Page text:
Nicholas George Graduate Student, Department of Cellular and Developmental Biology
"I am jointly mentored by Dr. Restrepo and Dr. Wendy Macklin (http://www.macklinlab.com/people) and I study the interactions of neurons and oligodendrocytes in the context of olfactory sensory perception.
Neurons transmit information over long distances in the olfactory system, and both the fidelity of signal transmission and the timing of signal arrival at different locations is largely dependent on a fatty insulating layer around axons called myelin, which is made by oligodendrocytes in the CNS. Recent work has indicated that oligodendrocytes and the myelin they produce are very plastic structures, and can change following activity and over the course of normal development. My project involves studying how oligodendrocytes and neurons adapt to manipulations such as naris occlusion or a model of mild demyelination with the Plp1-null mouse (https://elifesciences.org/articles/34783), and how this in turn affects olfactory sensory perception."
Serapio M. Baca, Ph.D. Assistant Research Professor
"I am a systems neuroscientist interested in the mechanisms underlying migraine and headache. As an Assistant Research Professor, I collaborate with Dr. Restrepo’s team to utilize tools and approaches developed in his lab and in collaboration with bioengineers and apply them to my preclinical migraine studies. These studies use an animal model of migraine called cortical spreading depression.
I also collaborate and provide assistance for Ethan Guthman’s project that is a collaborative effort between Molly Huntsman and Diego Restrepo."
Dnate' Baxter Bolt, MS, Professional Research Assistant, Department of Cellular and Developmental Biology
As part of the Restrepo Lab, I am working on identifying olfactory receptors for semiochemical detection in the main olfactory epithelium (MOE). Data from previous work in the lab shows that a subset of olfactory sensory neurons (OSNs) expressing Trpm5 detect low levels of semiochemicals in mice. Using RNA isolated from the sorted cells of the MOE, we are examining differential expression in this subpopulation of OSNs to determine which olfactory receptors may respond to semiochemicals and to look at other possible functional differences in these cells. I am also working on the collaboration project with Dr. Ramakrishnan to investigate Trpm5 expressing OSNs in human olfactory epithelium. An additional goal of the project is identifying method(s) of detecting olfactory vs respiratory epithelium in vivo.
Nicole Arevalo, BS, MA Senior Research Associate, Department of Cellular and Developmental Biology
"As part of the Restrepo lab (and collaborators), I build, maintain and repair the olfactometer equipment. An olfactometer, or electric nose, is an instrument used to detect and measure odor dilution. The machine delivers odors in a precise manner using a computer-controlled, multiple-channel odor generator, operant test chamber, and discrimination training procedure.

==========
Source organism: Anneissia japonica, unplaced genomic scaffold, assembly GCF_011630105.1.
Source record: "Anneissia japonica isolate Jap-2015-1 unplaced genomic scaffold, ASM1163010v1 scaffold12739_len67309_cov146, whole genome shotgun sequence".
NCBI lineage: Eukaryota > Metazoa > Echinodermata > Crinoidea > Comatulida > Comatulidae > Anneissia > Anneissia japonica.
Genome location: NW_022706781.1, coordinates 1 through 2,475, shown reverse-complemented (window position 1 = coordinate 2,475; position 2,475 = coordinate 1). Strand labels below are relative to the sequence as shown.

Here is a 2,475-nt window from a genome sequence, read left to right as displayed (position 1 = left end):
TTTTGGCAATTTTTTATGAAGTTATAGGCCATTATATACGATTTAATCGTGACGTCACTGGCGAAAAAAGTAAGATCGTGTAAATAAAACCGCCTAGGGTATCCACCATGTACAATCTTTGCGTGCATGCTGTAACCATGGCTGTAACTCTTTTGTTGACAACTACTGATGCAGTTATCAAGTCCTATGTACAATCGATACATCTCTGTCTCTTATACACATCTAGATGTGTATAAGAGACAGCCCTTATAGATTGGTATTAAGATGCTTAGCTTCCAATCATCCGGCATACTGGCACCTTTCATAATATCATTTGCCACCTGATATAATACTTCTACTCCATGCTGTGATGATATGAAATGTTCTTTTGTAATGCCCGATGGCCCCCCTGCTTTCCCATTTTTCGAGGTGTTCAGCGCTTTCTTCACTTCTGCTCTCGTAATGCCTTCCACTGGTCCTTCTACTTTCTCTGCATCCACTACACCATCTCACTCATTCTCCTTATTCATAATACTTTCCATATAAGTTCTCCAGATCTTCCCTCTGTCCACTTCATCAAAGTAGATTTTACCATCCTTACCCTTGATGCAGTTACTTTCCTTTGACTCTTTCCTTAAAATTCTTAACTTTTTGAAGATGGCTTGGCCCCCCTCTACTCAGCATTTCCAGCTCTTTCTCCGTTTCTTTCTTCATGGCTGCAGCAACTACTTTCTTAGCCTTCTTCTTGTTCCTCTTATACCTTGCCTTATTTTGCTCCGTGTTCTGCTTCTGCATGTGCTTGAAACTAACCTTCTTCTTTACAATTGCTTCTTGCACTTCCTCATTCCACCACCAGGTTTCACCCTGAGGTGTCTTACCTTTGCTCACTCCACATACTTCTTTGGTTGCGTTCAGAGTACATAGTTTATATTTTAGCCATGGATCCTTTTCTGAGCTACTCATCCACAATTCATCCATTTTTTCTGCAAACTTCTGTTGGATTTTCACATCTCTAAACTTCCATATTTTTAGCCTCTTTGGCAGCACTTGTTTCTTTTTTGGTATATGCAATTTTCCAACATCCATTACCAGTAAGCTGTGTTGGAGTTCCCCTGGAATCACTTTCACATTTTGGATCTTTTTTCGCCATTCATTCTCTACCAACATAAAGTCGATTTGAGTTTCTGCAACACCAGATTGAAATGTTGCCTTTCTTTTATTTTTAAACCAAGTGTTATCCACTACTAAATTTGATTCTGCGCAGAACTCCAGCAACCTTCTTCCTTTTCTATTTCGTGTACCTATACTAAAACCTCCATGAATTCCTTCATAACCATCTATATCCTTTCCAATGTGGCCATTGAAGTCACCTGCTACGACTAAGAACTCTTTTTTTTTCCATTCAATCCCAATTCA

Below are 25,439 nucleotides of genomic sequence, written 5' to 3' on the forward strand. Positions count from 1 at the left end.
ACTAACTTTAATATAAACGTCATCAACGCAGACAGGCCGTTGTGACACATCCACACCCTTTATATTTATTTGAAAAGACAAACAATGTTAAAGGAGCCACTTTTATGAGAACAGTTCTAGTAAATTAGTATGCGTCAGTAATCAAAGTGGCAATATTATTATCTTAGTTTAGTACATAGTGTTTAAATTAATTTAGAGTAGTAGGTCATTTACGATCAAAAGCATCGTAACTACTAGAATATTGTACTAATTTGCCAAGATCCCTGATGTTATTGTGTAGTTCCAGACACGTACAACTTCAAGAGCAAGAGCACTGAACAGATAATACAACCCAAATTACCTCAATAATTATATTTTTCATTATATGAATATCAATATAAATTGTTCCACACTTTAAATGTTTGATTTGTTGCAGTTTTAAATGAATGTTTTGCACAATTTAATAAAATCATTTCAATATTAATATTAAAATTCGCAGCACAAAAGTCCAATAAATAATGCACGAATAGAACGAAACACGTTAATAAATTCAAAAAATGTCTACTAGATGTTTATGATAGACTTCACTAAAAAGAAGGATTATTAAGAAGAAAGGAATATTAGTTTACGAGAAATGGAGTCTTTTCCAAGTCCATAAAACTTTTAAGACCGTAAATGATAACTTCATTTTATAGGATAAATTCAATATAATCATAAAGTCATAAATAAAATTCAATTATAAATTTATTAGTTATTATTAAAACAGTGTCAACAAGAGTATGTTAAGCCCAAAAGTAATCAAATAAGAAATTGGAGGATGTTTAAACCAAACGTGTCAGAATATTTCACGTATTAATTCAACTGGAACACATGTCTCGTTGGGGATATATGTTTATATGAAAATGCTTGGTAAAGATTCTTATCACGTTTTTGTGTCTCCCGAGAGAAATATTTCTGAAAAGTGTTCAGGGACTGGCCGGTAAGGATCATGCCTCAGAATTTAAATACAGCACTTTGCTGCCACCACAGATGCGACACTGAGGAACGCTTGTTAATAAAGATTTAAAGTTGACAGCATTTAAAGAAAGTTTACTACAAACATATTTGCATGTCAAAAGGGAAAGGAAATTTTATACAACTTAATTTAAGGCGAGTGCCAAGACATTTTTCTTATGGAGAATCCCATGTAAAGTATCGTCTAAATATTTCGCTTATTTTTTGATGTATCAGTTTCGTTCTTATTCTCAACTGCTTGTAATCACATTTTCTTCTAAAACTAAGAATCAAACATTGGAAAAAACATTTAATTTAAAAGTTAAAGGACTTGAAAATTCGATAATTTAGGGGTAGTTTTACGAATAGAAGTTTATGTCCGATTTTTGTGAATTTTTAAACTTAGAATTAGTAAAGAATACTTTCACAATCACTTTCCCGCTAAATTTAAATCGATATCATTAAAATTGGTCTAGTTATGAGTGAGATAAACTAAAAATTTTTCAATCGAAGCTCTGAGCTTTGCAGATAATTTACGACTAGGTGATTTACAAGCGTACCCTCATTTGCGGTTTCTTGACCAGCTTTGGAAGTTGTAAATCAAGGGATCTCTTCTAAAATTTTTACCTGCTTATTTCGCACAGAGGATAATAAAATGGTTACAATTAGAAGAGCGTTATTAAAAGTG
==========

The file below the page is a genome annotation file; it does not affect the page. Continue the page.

I also collaborate and provide assistance to the SPARC group on campus (Stimulating Peripheral Activity to Relieve Conditions). The focus of the SPARC group is a collaborative effort to develop a “Peripheral Nerve Interface.”
Past projects have included investigating learning, memory, attention and cognition defects in schizophrenia. Schizophrenics (as well as Alzheimer’s and Parkinson’s individuals) have decreased expression of α7-nicotinic acetylcholine (α7) receptors, which leads to difficulties in odor discrimination and detection."
Stephanie Meyer, Ph.D. Senior Research Associate, Department of Bioengineering
Project: STED Microscopy "As part of an NIH Shared Instrument Grant I built the two-color STED microscope that is part of the Advanced Light Microscopy Core on the CU Anschutz medical campus. More recently I have been working under an NSF Major Research Instrumentation grant to build a live-cell, two-color STED microscope for video-rate imaging that incorporates a photo-activation laser for imaging the dynamic response of the cells to stimulation."
Laetitia Merle, Ph.D., Postdoctoral Fellow
I joined the Restrepo lab to study three apparently disparate fields: olfaction, viral infection, and Alzheimer’s disease. First, olfactory deficit is an early sensory phenotype of Alzheimer’s disease. Second, viruses like Herpes Simplex Virus type 1 (HSV-1) have been proposed as triggers for Alzheimer’s disease. And third, the main olfactory epithelium constitutes a route of entry for pathogens to the central nervous system. We hypothesize that HSV-1 infection within the main olfactory epithelium produces a neuroinflammatory environment that interferes with the progression of Alzheimer’s disease. We address these questions using advanced live imaging techniques and optogenetic tools.
Former Lab Members
Justin T. Losacco Graduate Student, Neuroscience Program
"I'm investigating how the encoding of odor concentration differs from that of odor identity at the level of the olfactory bulb through the use of tetrode electrophysiology in awake, behaving mice. Questions include: How is odor identity maintained over varying stimulus strengths? Does the power of the local field potential scale solely with stimulus strength, or does stimulus valence also contribute? To which bands?"